A monthly blog about the sensory experience of New York City

Tuesday, June 1, 2010

TASTE: Manhattan Special Espresso Coffee Soda

Shelved between the Frappuccinos and the Red Bull energy drinks, Manhattan Special Espresso Coffee Soda is an often-overlooked New York City deli staple. I’ve never seen anyone buy it, and the label is so mysterious it borders on sinister. A head-banded vixen dims her eyes and drapes her long-gloved arm around the neck of a pomaded, mustachioed man, who appears not only unmoved but annoyed. Perhaps it is because an espresso percolator and brimming cup await him, just out of reach, in the foreground of the fuzzy cameo-cloud in which this couple floats, a silhouette of the New York City skyline looming behind them. The words “Since 1895” arc above the cloud, though the couple looks more flapper than Victorian.

I picked up a bottle at my local deli, intent on unbottling the secret to more than a century of local shelf life. The clerk turned the bottle in his hand, as if he hadn’t noticed he stocked it. “Have you tried this?” he asked, peering at the label. “Looks like it’s made in Brooklyn. And it’s made with real sugar!” He rang me up for a dollar fifty, seemingly impressed and reassured.

At home, I pried off the metal top. Caramel bubbles rose to the lip with a soft fizz, forming a crest that slowly sank. The first sip had all the bitter graininess of espresso, with the unmistakable tongue tingling of real sugar and a prickling of carbonation. The glass bottle was a nice weight and fit comfortably between two fingertips--not unlike an espresso cup. But the drink quickly devolved into a too-sweet soda, lacking the creamy, lip thickening, pulse-quickening quality of real espresso.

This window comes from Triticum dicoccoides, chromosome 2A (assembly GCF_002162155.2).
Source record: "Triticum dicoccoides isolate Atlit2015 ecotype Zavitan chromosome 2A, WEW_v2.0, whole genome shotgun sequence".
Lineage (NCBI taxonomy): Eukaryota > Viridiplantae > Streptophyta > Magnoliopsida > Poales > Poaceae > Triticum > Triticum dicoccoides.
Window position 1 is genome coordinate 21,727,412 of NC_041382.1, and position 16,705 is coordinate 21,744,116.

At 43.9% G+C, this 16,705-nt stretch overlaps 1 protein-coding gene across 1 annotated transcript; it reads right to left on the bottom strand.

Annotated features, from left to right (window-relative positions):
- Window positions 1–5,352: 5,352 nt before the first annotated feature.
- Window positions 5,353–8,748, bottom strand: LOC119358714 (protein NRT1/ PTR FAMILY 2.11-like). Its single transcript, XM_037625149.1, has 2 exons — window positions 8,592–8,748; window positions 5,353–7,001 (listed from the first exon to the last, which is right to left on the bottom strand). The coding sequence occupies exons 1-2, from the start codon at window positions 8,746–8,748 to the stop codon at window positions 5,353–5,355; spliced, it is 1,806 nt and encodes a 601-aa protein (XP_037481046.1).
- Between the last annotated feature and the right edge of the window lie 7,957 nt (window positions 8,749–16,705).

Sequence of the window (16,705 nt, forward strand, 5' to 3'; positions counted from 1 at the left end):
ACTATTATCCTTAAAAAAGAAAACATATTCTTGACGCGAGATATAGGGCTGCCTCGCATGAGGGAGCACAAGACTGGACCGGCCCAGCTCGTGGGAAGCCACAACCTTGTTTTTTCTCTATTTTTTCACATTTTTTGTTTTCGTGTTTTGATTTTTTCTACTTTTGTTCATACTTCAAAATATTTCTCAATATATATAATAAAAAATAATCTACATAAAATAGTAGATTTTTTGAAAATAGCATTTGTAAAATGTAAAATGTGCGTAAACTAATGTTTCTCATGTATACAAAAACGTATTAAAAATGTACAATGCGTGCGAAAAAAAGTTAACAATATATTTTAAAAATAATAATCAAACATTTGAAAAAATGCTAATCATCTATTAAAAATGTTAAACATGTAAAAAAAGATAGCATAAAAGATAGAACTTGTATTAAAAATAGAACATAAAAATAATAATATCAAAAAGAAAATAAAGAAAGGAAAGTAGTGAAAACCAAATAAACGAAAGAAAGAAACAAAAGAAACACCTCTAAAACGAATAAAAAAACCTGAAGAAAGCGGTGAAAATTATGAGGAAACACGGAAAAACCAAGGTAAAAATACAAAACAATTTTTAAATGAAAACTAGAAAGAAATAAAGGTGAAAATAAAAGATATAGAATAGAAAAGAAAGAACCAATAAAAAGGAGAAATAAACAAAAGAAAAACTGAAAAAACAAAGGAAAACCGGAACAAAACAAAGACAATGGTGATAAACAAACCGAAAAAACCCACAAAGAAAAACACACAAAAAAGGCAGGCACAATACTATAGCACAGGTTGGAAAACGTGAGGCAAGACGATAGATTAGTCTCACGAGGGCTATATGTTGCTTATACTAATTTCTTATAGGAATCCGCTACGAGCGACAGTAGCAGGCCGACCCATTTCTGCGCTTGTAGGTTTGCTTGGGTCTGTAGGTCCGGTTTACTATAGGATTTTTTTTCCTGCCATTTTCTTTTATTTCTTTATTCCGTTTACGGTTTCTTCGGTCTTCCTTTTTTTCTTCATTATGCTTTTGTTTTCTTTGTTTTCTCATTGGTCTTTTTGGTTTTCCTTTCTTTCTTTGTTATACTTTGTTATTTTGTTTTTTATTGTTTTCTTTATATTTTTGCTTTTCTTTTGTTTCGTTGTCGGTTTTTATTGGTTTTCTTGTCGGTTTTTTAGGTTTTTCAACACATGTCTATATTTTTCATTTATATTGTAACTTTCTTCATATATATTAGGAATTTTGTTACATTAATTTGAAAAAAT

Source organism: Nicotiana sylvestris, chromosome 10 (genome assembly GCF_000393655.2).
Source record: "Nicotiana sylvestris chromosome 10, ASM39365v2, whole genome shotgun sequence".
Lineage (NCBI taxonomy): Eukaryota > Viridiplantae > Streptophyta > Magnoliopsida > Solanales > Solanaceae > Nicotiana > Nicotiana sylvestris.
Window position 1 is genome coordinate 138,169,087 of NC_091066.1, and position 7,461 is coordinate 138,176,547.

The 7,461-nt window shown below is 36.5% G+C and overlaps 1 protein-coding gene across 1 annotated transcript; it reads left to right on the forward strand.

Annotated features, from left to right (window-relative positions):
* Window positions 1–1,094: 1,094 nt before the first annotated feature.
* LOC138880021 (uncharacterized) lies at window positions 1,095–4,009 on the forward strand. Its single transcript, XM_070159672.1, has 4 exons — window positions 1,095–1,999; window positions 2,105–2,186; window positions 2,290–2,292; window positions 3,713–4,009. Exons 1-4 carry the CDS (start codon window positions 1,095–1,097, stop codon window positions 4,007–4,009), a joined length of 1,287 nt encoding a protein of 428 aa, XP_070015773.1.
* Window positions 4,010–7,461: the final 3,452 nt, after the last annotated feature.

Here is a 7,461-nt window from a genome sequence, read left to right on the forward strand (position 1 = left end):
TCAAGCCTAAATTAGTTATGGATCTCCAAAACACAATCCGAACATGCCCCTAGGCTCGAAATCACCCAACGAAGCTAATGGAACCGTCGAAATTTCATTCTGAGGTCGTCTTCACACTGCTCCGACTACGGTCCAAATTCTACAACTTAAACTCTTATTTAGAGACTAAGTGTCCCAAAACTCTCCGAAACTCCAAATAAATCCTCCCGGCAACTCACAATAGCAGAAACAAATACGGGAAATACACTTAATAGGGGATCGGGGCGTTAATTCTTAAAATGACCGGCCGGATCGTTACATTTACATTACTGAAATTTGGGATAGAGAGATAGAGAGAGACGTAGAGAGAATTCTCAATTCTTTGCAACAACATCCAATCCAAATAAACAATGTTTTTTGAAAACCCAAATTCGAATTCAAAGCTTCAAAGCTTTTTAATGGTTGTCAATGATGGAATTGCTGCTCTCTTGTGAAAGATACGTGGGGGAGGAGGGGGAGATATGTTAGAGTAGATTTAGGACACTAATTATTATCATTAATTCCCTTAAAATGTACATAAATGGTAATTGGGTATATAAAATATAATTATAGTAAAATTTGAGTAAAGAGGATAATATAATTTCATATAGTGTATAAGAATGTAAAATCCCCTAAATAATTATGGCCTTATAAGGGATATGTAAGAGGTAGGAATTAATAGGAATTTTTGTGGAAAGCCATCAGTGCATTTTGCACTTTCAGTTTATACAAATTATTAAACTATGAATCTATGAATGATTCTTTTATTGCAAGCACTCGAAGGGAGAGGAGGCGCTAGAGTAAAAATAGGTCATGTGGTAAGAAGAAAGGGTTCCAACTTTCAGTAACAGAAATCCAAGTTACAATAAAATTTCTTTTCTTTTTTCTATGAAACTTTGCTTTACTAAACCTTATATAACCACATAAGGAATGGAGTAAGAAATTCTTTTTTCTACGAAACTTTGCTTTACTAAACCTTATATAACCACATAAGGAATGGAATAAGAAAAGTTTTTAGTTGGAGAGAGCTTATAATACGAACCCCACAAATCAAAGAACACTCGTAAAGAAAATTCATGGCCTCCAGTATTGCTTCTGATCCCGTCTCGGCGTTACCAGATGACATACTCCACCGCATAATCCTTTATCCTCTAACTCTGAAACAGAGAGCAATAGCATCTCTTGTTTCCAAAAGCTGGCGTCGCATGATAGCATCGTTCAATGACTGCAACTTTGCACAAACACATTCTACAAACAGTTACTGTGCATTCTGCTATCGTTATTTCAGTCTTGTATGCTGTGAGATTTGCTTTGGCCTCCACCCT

Disappointed with my first experience, I decided to try Manhattan Special the way I drink my morning coffee: in a glass with ice and a liberal dousing of half and half. What a revelation! The cream mellowed out the cloying sweetness and acidity of the coffee, but the carbonation still adds an unexpected effervescent texture to each sip. The head poured out rich and foamy, like a nice stout, rather than dissolving into a vaguely chemical lace residue as it had when drunk plain.

On a recent trip to the Gravesend, Brooklyn, Italian diner Joe’s of Avenue U (which deserves an entry in its own right), I noticed that the beverage menu comprised soda, seltzer, mineral water, coffee, espresso, cappuccino, and Manhattan Special. Apparently the parts don’t add up to the whole, which puts this local beverage in a class of its own.

N.B.: Check out the company website for a slide-show history and “guestbook” rich with local reminiscences. I called the factory—on Manhattan Avenue, in Brooklyn, hence the soda’s name--for more information about the couple on the bottle, but they could not help me.

1 comment:

Anonymous said...

I have been drinking Speacial for 50 years. the soda is tempermental. It has to be cooled, and handled softly. Sometimes I dont even like it becaues it may have been left in a warm storage area. When its fresh youll now it. Its delicious on ice. Keep on trying it is a good soda. joecigar58@msn.com